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'To Pimp A Butterfly' Aspires To Be Music's Great American Novel

<em>To Pimp a Butterfly</em> follows two and a half years of anticipation stoked by Kendrick Lamar's breakthrough LP, <em><em>good kid</em>, <em>m.A.A.d. city</em></em>.
Christian San Jose
Courtesy of the artist
To Pimp a Butterfly follows two and a half years of anticipation stoked by Kendrick Lamar's breakthrough LP, good kid, m.A.A.d. city.

When Kendrick Lamar released his major label debut in 2012, he vaulted onto pop's leaderboard as one of the best rappers of his generation. He wasn't just a skilled lyricist, but a vivid storyteller able to create scenes with vivid detail and intrigue.

Lamar took nearly two and half years to make his new record, an eternity in pop time. But once To Pimp a Butterflyarrived on Sunday night — nine days ahead of the announced release date — it's easy to see where he put all that time. He doesn't just live up to outsized expectations, he upends them with an ambitious effort to craft the musical equivalent to the Great American Novel.

Like Lamar's native Los Angeles, To Pimp a Butterflyfeels both dense and sprawling with its panoply of ideas, styles and sounds. Backing the rapper is a young cohort of L.A.'s best beat makers and musicians, including Digi+Phonics, Terrace Martin and Thundercat. Their collaboration creates songs-within-songs that hold multitudes, from updated P-Funk romps ("King Kunta") to coffee-shop poetry slams ("For Free?") to tete-a-tetes with ghosts ("Mortal Man").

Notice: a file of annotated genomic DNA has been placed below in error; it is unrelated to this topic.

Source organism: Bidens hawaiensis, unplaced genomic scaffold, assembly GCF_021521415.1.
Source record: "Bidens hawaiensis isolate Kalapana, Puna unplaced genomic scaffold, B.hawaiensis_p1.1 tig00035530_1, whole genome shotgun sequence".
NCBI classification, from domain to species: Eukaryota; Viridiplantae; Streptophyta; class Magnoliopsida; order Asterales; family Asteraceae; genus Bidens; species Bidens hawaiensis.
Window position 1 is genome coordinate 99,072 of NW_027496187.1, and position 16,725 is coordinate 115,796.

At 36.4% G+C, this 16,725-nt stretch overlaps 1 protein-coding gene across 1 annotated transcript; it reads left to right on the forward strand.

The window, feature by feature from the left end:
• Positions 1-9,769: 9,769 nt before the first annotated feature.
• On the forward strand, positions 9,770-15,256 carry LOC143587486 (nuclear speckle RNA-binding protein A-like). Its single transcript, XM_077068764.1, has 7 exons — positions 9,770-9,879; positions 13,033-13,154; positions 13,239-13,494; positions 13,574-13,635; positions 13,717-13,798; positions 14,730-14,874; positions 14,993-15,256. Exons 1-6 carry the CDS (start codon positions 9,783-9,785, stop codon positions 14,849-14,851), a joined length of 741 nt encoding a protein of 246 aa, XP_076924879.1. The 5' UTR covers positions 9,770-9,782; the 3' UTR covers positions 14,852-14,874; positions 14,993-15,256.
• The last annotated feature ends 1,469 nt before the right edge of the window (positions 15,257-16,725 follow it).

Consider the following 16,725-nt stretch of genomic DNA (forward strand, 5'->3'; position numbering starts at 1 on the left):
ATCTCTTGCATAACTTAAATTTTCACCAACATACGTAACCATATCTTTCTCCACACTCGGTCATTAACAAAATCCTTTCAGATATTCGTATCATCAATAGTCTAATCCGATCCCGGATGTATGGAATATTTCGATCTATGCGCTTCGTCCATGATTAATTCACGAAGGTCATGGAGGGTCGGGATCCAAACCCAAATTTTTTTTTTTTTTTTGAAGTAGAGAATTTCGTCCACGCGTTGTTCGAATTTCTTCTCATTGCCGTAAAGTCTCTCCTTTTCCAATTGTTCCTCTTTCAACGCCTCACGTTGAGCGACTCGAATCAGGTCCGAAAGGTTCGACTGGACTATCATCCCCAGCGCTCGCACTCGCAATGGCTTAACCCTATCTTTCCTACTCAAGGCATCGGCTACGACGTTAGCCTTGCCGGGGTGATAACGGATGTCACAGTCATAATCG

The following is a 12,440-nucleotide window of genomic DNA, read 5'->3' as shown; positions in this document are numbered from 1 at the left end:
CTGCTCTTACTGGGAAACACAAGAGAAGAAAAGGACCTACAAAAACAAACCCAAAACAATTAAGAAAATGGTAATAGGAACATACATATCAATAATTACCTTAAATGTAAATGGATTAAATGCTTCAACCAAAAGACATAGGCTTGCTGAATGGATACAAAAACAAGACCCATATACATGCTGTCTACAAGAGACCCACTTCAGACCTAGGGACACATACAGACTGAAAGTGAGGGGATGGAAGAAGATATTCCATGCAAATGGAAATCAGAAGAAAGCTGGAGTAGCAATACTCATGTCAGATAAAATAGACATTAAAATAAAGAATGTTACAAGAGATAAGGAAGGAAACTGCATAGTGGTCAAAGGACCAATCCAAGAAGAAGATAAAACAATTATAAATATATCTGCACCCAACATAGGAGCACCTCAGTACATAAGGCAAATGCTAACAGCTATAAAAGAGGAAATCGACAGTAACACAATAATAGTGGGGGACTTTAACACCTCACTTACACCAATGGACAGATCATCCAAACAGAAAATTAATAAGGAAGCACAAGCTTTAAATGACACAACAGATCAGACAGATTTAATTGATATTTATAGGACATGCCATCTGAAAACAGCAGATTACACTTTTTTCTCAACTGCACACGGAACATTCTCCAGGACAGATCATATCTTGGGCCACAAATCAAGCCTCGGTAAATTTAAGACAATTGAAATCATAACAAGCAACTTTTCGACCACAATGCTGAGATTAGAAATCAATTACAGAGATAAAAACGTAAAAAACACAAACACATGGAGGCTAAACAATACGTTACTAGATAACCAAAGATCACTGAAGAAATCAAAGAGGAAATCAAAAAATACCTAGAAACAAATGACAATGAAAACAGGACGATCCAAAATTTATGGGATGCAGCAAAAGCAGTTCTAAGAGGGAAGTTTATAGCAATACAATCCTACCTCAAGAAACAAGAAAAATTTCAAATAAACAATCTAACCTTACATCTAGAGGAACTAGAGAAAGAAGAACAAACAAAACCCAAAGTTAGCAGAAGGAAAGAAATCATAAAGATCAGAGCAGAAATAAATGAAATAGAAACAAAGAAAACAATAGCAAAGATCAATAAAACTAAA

To Pimp a Butterfly doesn't remind me of other contemporary hip-hop albums so much as the musicals of Melvin Van Peebles. Both that playwright and this rapper invite us into noisy conversations between eclectic characters debating personal triumphs and social failures, black love and white hate, all under the looming shadow of America.

It's telling that two of the album's songs are simply titled "u" and " i," but don't confuse that for a universal "we." Lamar wades into our moment of peril around race, inequality and brutality, but he's not speaking to the rest of the nation as much as penning both an admonishment of, and love letter to, Black America. That's the "we" he sets himself both above and below, and yet always within.

Copyright 2020 NPR. To see more, visit https://www.npr.org.

Oliver Wang
Oliver Wang is an culture writer, scholar, and DJ based in Los Angeles. He's the author of Legions of Boom: Filipino American Mobile DJ Crews of the San Francisco Bay Areaand a professor of sociology at CSU-Long Beach. He's the creator of the audioblog soul-sides.com and co-host of the album appreciation podcast, Heat Rocks.